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Title: An unexpectedly rapid decline in the X-ray afterglow emission of long gamma-ray bursts
Authors: Tagliaferri, Gianpiero
Goad, Michael R.
Chincarini, Guido
Moretti, Alberto
Campana, Sergio
Burrows, David N.
Perri, M.
Barthelmy, Scott D.
Gehrels, Neil
Krimm, H.
Sakamoto, Takanori
Kumar, P.
Meszaros, P.I.
Kobayashi, Shiho
Zhang, B.
Angelini, Lorella
Banat, P.L.
Beardmore, Andrew P.
Capalbi, M.
Covino, S.
Cusumano, Giancarlo
Godet, Olivier
Hill, Joanne E.
Kennea, Jamie A.
Mangano, V.
Morris, David C.
Nousek, John A.
O'Brien, Paul T.
Osborne, Julian P.
Pagani, Claudio
Page, Kim L.
Romano, Patrizia
Stella, L.
Wells, Alan A.
First Published: 2005
Publisher: Nature Publishing Group
Citation: Nature, 2005, 436 (7053), pp.985-988.
Abstract: ‘Long’ γ-ray bursts (GRBs) are commonly accepted to originate in the explosion of particularly massive stars, which give rise to highly relativistic jets. Inhomogeneities in the expanding flow result in internal shock waves that are believed to produce the γ-rays we see. As the jet travels further outward into the surrounding circumstellar medium, ‘external’ shocks create the afterglow emission seen in the X-ray, optical and radio bands. Here we report observations of the early phases of the X-ray emission of five GRBs. Their X-ray light curves are characterised by a surprisingly rapid fall-off for the first few hundred seconds, followed by a less rapid decline lasting several hours. This steep decline, together with detailed spectral properties of two particular bursts, shows that violent shock interactions take place in the early jet outflows.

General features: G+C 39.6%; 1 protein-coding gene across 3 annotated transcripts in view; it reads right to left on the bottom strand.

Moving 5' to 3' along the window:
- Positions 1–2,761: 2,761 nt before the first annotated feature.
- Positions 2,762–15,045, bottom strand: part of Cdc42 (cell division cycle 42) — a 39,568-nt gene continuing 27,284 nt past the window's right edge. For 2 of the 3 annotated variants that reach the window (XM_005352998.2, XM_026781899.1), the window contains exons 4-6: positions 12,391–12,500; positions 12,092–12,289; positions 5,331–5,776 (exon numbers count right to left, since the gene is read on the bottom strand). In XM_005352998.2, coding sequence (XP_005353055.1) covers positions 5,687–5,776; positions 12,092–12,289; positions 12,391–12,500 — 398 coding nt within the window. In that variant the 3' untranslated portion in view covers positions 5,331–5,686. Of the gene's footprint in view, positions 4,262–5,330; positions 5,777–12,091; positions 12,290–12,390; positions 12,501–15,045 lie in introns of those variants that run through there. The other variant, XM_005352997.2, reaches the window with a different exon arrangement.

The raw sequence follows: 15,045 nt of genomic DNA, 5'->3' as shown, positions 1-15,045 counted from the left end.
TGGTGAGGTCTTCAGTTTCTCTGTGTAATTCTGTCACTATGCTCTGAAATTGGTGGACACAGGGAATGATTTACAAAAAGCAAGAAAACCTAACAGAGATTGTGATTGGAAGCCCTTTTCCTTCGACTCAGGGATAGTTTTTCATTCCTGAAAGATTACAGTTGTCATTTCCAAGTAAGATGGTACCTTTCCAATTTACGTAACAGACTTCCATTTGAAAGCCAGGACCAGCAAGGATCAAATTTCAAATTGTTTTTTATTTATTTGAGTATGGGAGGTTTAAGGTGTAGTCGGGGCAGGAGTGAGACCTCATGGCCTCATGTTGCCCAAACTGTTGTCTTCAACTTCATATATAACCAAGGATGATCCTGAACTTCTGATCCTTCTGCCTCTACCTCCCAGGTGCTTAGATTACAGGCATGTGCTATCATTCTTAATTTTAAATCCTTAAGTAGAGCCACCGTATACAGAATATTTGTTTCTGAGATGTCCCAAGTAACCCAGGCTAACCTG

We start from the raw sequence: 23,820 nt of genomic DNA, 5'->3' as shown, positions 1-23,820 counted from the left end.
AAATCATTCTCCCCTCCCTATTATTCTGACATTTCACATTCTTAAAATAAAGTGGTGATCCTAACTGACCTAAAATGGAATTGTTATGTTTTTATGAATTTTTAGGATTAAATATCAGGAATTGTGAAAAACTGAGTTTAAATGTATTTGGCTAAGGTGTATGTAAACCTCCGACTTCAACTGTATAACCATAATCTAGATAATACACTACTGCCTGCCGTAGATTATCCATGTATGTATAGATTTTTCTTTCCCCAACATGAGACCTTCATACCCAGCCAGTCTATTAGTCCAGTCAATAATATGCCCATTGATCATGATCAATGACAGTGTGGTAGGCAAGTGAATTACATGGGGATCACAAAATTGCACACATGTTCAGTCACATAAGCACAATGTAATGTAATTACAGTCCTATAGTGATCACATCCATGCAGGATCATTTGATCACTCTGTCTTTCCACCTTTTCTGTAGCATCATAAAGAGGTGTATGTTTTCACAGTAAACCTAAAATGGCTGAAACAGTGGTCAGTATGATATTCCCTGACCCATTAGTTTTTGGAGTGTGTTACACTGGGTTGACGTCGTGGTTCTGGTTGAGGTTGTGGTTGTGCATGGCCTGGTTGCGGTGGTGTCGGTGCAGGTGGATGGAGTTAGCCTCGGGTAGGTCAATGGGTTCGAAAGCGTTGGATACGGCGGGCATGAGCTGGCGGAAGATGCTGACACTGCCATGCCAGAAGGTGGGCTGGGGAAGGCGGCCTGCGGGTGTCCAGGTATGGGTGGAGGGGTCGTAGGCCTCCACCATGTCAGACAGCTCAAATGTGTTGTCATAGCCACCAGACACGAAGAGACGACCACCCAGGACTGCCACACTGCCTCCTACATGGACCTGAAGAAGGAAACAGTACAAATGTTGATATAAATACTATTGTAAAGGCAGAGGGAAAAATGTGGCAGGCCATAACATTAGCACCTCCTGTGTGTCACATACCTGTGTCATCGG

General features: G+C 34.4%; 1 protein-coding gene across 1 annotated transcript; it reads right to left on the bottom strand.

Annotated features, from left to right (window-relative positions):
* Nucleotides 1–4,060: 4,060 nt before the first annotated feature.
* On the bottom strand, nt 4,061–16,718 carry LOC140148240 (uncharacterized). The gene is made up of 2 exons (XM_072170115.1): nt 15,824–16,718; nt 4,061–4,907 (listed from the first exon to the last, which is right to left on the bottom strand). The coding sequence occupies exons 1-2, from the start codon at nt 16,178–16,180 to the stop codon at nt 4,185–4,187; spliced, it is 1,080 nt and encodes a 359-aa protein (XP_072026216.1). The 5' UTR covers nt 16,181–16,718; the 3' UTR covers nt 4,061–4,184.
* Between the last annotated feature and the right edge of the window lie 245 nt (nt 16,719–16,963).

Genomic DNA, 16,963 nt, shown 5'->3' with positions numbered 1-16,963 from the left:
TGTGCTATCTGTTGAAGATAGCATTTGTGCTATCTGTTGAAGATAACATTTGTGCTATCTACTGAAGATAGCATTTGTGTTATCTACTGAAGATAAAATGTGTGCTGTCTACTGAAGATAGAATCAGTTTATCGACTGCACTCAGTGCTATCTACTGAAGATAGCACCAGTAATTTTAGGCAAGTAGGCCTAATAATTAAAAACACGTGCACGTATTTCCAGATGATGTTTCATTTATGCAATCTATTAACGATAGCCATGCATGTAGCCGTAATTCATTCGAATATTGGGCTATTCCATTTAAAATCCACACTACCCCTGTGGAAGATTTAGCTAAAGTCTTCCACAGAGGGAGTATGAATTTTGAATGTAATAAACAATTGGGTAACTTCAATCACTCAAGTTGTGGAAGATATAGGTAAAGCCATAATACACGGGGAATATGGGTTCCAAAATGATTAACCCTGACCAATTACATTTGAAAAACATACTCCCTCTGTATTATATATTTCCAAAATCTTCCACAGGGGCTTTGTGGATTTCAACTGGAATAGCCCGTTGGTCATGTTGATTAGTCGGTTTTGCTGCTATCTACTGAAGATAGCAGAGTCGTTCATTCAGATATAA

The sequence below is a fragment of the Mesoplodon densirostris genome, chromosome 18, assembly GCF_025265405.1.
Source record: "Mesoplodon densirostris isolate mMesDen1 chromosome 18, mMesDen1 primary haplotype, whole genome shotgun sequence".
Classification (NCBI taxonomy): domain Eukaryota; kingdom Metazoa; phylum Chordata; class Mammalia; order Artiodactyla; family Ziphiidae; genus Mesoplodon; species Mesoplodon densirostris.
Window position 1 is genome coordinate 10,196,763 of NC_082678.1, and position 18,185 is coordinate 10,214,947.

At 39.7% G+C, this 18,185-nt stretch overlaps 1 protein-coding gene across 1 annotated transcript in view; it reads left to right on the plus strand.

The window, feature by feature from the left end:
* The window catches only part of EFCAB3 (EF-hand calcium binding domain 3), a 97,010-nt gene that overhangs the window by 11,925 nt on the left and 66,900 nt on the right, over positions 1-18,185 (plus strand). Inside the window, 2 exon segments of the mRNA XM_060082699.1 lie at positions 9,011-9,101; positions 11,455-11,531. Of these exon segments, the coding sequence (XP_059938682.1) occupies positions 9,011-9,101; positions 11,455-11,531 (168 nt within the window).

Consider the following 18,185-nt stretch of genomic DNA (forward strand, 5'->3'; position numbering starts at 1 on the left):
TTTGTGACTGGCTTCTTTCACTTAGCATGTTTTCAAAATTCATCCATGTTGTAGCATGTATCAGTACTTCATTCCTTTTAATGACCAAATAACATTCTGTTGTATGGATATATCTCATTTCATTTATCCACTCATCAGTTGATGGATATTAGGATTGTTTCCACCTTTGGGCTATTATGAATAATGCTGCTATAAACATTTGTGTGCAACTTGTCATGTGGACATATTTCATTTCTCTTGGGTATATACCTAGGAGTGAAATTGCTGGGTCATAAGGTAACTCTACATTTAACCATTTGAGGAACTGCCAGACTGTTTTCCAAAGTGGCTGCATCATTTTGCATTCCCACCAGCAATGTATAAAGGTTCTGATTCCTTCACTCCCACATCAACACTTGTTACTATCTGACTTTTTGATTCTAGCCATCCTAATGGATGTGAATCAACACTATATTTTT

DOI Link: 10.1038/nature03934
ISSN: 0028-0836
eISSN: 1476-4687
Type: Article
Rights: © 2005 Nature Publishing Group
Description: Full text not available from the LRA.
Appears in Collections:Published Articles, Dept. of Physics and Astronomy

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